Recent deserters have told researchers they fled the self-proclaimed Islamic State (IS) group because of a mismatch between the words and deeds of the extremist group.
They expressed anger at the IS militants' practice of marrying widows to other fighters without allowing them to observe the traditional Islamic waiting period following a bereavement. Deserters also say they grew disgusted by the endless stream of gory executions and what they called psychopathic pleasure some fighters took in the killings.
A dozen deserters in hiding in Turkey were interviewed by Anne Speckhard and Ahmet Yayla of the International Center for the Study of Violent Extremism.
“Defections were the result of exposure to extreme brutality, disgust over the slave trade, observations of deep hypocrisy, a total mismatch between the words and deeds of IS,” the academics wrote in Perspectives on Terrorism, a journal of the Terrorism Research Initiative and the Center for Terrorism and Security Studies.
“Charges of corruption and complaints about battlefield decisions that produced unnecessary deaths in their own ranks were also causes of disillusionment,” they said.
Three of the deserters had been commanders; one was chief of security at a base in Raqqa. Another was the emir of an IS-controlled town. One was a 14-year-old who was being groomed for a suicide-bombing mission.
One deserter from Raqqa said: “There is a well by the name of Hute. There they cover the eyes of the prisoners and tell them, ‘You are free now, just walk now, but don’t open your eyes.’ They walk and fall into the well. It smells horrible because of all the corpses inside the well. I know that over 300 people were thrown into that well.”
Another deserter called Abu Shujaa said, “What I don’t like, if someone did something wrong they tried to waterboard him — that I didn’t like. What I don’t like is that if they don’t like someone, they just behead him. Or if a woman is not wearing hijab, they bring someone to flog her, or if someone doesn’t believe, they cut his ear.”
“In 2014, I realized that Daesh were liars,” said a deserter called Abu Walid, using an alternative name for the IS group. “For instance, there was an IS guy who raped a woman but got away with it.”
Foreign fighters more committed
Ahmad Abdulkader, who runs a network of anti-IS activists called Eye-On-The-Homeland, says most IS deserters are local Syrians. He told VOA in an interview in May that out of more than 100 deserters his network had helped flee, only a dozen were foreign recruits.
“The foreigners include a Frenchman, a French woman, and a Moroccan,” he said.
The deserters Speckhard and Yayla interviewed say most locals do not join IS for ideological reasons. At first, locals joined IS partly out of hope and out of respect for IS fighting power. But as time wore on, most join IS out of desperation and hunger.
The foreign fighters are more ideologically committed.
“Many of our informants stated that Westerners who joined were already heavily indoctrinated in Salafi doctrine before arriving to IS,” write Speckhard and Yayla. “Unlike the Syrians, the Western cadres were, and generally remained throughout their time with IS, ‘true believers.’”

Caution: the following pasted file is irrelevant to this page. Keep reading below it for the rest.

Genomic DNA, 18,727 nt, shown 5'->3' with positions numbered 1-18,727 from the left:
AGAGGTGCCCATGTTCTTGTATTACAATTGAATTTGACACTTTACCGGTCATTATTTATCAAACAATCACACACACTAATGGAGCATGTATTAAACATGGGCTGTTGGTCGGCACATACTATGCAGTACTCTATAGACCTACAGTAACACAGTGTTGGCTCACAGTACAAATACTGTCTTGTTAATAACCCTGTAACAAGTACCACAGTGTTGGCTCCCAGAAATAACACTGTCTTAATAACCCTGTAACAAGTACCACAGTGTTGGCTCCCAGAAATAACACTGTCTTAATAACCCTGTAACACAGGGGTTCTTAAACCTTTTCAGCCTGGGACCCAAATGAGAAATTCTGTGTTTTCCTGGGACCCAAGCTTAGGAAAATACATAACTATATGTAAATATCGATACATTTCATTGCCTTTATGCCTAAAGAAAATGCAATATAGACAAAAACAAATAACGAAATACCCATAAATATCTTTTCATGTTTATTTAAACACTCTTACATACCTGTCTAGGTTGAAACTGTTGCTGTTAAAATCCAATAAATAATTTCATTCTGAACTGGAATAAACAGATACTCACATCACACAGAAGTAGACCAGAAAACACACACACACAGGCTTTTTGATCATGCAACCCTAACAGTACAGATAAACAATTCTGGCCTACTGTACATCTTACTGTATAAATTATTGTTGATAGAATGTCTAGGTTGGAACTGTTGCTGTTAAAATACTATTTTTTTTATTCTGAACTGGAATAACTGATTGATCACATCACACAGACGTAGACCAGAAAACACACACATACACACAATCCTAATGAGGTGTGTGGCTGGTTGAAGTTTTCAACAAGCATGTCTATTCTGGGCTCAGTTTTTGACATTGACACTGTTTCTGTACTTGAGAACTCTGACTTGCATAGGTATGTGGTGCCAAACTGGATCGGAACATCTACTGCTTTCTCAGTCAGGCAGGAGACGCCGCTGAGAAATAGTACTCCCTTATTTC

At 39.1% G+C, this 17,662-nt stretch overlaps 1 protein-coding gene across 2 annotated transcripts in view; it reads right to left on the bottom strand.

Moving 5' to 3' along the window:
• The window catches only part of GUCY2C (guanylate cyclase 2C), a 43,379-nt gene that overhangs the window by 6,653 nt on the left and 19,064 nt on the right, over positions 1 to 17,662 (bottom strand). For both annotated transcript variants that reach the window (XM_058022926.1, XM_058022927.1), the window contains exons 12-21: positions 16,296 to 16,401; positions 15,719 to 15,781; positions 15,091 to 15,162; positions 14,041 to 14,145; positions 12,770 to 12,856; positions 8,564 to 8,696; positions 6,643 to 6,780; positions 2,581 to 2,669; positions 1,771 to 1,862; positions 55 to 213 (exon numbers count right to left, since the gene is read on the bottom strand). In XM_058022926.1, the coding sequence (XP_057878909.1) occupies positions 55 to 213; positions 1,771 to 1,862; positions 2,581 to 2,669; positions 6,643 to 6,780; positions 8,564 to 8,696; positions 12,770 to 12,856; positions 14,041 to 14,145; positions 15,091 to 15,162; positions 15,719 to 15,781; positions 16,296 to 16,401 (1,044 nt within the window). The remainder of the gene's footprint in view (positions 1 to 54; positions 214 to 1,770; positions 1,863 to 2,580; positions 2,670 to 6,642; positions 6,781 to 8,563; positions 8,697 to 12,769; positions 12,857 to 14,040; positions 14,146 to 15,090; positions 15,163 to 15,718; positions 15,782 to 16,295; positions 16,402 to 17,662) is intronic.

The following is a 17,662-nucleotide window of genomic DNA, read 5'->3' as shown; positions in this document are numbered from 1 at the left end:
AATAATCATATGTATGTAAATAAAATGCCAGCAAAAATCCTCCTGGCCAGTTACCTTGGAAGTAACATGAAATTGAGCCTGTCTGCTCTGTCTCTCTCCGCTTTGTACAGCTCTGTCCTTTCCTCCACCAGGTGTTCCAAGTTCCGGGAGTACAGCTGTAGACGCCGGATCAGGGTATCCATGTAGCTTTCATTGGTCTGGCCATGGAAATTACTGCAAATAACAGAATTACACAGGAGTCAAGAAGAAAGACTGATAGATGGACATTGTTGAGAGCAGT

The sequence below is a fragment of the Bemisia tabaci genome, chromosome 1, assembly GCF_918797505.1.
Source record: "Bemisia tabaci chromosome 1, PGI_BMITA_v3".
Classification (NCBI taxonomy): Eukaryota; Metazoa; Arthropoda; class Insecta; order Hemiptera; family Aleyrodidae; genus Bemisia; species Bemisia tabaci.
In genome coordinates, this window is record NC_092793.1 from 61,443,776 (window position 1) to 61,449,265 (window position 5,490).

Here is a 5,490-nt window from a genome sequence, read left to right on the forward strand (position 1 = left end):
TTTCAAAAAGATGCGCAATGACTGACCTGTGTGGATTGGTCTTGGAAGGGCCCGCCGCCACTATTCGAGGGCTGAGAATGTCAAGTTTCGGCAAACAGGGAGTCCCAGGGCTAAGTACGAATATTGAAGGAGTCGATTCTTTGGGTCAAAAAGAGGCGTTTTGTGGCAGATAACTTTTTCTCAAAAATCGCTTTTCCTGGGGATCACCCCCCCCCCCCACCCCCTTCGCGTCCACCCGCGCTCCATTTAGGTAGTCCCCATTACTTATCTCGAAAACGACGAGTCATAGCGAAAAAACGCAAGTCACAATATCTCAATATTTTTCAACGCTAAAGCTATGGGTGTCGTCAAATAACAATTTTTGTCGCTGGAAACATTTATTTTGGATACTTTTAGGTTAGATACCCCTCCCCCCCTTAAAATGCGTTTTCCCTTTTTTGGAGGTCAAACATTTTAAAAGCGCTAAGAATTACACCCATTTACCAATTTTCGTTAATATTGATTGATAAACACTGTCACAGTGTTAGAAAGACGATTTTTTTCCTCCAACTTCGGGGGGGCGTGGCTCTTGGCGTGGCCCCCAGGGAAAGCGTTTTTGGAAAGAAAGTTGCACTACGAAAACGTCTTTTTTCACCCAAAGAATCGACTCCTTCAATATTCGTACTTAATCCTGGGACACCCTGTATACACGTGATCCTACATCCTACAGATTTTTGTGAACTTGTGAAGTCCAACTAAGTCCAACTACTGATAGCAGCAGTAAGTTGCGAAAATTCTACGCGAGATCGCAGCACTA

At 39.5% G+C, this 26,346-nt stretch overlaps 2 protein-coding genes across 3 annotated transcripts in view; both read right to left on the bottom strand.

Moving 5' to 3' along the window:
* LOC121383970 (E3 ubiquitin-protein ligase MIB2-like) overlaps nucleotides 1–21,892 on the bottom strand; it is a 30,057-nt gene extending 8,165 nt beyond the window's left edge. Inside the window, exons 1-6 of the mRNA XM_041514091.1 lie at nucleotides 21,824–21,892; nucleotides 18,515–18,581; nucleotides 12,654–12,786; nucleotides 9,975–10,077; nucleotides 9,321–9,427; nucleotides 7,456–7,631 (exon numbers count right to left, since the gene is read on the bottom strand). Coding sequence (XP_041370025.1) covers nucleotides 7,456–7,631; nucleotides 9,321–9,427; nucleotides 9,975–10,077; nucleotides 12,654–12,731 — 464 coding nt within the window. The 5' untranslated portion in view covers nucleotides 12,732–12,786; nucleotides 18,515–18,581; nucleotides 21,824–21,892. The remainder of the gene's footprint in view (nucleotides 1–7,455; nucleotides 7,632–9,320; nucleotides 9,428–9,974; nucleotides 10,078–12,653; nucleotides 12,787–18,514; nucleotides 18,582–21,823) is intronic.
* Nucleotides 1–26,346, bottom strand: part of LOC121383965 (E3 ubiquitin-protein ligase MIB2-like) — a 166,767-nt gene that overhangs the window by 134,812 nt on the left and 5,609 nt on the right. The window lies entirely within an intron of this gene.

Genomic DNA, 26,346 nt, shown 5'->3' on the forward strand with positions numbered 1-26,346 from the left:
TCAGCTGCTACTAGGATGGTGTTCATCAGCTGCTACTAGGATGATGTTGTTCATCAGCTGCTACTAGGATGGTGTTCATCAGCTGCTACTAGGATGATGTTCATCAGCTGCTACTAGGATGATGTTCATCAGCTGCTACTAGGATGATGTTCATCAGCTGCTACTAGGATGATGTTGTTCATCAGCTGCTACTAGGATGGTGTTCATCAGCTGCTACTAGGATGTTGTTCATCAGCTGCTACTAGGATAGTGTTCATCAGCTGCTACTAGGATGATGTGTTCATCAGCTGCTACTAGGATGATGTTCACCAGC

The deserters say IS preachers, mainly from Saudi Arabia and Jordan, are highly effective in indoctrinating recruits.
"ISIS preachers are well educated and impressive,” a deserter called Abu Jamal said. “They persuaded me to be a martyr in just three gatherings, which lasted two hours each ... I was really affected by the preaching of the teacher, so that you can understand how well they choose their teachers.”
Many deserters expressed joy in embracing a strict sharia Islamic course under IS.
Disillusioned by corruption, hypocrisy
IS recruiters and trainers also appear to use techniques employed by other violent cults and street gangs. As part of initiations, for example, recruits are ordered to carry out a barbaric act.
“As one informant told us, ‘Graduation only happens when they feel a student is ready,'" the study’s authors report. " 'At that point they demand that the student that is going to become a fighter [must] cut off the head of a prisoner, to demonstrate that he is ready.’”
According to anti-IS activists in the provinces of Raqqa and Deir ez-Zor, internal dissension has been on the rise since the extremist group failed to seize the mainly Kurdish border town of Kobani. Arguments between foreign fighters and local ones, who resent the higher pay and privileges given the foreigners, especially Europeans, have at times gotten out of hand, prompting clashes, they say.
Abu Mohammed of the anti-IS group Raqqa is Being Slaughtered Silently told VOA earlier this year, “The loss of the city of Tel Abyad has fueled this trend and strengthened the rift that exists between the elements of the organization."
Anti-IS activists with a group called Lift Siege also say there has been a steady stream deserters, including four commanders from the town of Al-Mayadeen. They say Ammar Haddawi, Aamer Al-Naklawi, Mahmoud Al-Khalaf Al-Rasheideh and Abu Obaidah Al-Masri oversaw tax collection in the town, and that they fled with large amounts of cash.
Correction: An earlier version of this report said the International Center for the Study of Violent Extremism was based in Britain. It is based in the United States. VOA regrets the error.